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Stephen Gavin
2003 - 2011
brig Elizabeth Jane
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Brig Elizabeth Jane - launched Nova Scotia 1817 - Lost July 1854 off the coast of Yorkshire - Found Robin Hood's Bay, July 2003
Images from Lostbrig Website

More images from Lostbrig Website

Images of the Month

Elizabeth Jane's Port of Registration Board from Ipswich, UK. Found as a floor joist at Robin Hood's Bay.


At Robin Hood's Bay. Name-board of Elizabeth Jane


Brig Elizabeth Jane NameboardBrig Elizabeth Jane NameboardRobin Hood's BayBrig Elizabeth Jane NameboardBrig Elizabeth Jane NameboardBrig Elizabeth Jane Nameboard
Brig Leaving Dover This painting shows a view of Dover from the sea with a brig sailing out towards the viewer.
A number of images of Brigs

Timbers from Elizabeth Jane as floor joists at Robin Hood's Bay.

The holes once contain 'Treenails' (pronounced 'trunnels') which are used to lock a ships timbers together. Some of these beams appear to be sawn but others, like the one in the foreground, have cup-shaped cuts made by an adze.

Beams from the brig Elizabeth Jane
Brig Unicorn  
Briggen (Brig) Tre Kronor A very nice photograph by Adam Filipson of a reconstructed brig
Brigs becalmed off the Isle of Dogs, by Thomas Rowlandson.


This image of brigs becalmed off the Isle of Dogs demonstrates one of the difficulties faced by sailing ships heading into and out of London. The lack of wind, or an adverse wind, could delay a ship in the Thames for days or weeks.
Creator: Thomas Rowlandson
Date: 1803
Credit line: National Maritime Museum, London

Cargo Brig A ship model from the National Maritime Museum, Greenwich.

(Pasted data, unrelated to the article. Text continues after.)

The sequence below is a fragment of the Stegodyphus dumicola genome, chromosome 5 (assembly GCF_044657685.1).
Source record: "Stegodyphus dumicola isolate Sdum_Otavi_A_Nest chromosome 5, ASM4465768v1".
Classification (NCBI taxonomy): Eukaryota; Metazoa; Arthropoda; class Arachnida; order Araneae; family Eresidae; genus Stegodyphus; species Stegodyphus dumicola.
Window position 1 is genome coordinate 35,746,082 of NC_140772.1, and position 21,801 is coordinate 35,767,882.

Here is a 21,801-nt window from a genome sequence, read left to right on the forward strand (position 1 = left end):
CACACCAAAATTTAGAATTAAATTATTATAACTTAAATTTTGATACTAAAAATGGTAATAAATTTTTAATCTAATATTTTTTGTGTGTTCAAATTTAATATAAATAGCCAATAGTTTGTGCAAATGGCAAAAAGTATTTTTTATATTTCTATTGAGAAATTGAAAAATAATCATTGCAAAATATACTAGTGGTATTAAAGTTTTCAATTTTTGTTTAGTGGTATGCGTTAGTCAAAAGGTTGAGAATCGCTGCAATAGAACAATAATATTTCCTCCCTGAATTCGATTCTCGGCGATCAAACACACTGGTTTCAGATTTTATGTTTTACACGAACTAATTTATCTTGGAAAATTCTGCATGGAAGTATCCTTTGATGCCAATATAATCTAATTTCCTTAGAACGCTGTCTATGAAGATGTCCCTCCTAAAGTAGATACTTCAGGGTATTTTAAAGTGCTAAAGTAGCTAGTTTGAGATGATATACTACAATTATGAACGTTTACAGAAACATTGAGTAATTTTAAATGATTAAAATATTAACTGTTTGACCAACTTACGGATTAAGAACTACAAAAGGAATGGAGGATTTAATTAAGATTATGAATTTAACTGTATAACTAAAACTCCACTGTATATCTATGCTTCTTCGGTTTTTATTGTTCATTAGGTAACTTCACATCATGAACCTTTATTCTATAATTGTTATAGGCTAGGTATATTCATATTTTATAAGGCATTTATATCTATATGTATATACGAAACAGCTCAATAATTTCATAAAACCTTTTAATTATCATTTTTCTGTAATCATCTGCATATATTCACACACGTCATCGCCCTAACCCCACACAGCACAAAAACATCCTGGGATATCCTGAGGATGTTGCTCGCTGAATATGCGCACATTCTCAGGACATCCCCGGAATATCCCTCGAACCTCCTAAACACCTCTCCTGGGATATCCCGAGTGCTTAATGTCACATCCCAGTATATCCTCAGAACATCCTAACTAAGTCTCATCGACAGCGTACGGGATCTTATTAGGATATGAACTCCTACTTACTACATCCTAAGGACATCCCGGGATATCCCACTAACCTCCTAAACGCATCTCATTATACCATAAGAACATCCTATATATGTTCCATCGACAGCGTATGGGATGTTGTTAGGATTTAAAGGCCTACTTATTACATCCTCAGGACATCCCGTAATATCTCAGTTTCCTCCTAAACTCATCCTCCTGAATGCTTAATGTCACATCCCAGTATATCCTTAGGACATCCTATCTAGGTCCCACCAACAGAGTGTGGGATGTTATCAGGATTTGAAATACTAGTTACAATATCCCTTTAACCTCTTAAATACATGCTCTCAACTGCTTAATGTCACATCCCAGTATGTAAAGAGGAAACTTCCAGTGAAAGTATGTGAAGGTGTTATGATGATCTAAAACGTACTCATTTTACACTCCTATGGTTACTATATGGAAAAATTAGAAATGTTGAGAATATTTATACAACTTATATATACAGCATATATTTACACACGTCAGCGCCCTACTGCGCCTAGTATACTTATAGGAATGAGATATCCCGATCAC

Collier brigs in Long Reach, River Thames. Repro ID: PV6401
Description: One of Edward William Cooke’s many sketches of shipping on the Thames, this shows collier brigs in Long Reach, nearly 30 km downriver from central London. London’s houses and industries required huge amounts of coal, delivered by a constant stream of small vessels plying between the coal ports of north east England and the Thames.
Creator: Edward William Cooke
Date: 1828
Credit line: National Maritime Museum, London
Merchant Sailing Brig 1840 (SLR0142) A contemporary full hull model of sailing merchantman (circa 1840)
Model of a brig carrying emigrants (c. 1840). A full hull model (scale: 1:32) of a brig or snow (circa 1840), used in the emigrant trade. Such ships carried thousands of British and other European emigrants out to North America and Australasia.
Creator: Unknown
Date: 19th century
Credit line: National Maritime Museum, London
Painting of the brig Studley A painting of a brig in York (Merchant Adventurers' Hall) - my own 'backyard'.
Sutcliffe Gallery Photographs of 19th and Early 20th Century Shipping by Whitby's Frank Meadow Sutcliffe.
The Brig Australia Background - Maiden Voyage - Ultimate Fate
The Diary of Thomas Christmas Thomas Christmas 1801-1861 was Master of the Schooner ORIENTAL which was wrecked off the coast of Sicily in 1847. This is his own account of the wreck written shortly afterwards. The Christmas family lived in and around Great Yarmouth in England.
The Orwell at Ipswich An 18th Century view of the River Orwell and the artist was positioned in the immediate vicinity of the Frensham Tower several miles downstream of Ipswich, immediately identifiable in the middle distance.
Trading brig entering the Bristol Avon A brig is shown with fore-topgallant mast struck. It is running into the Bristol Avon and the end of the channel is marked with a beacon on the rocks on the left. What may be a pilot cutter is on the left, with land visible in the distance beyond.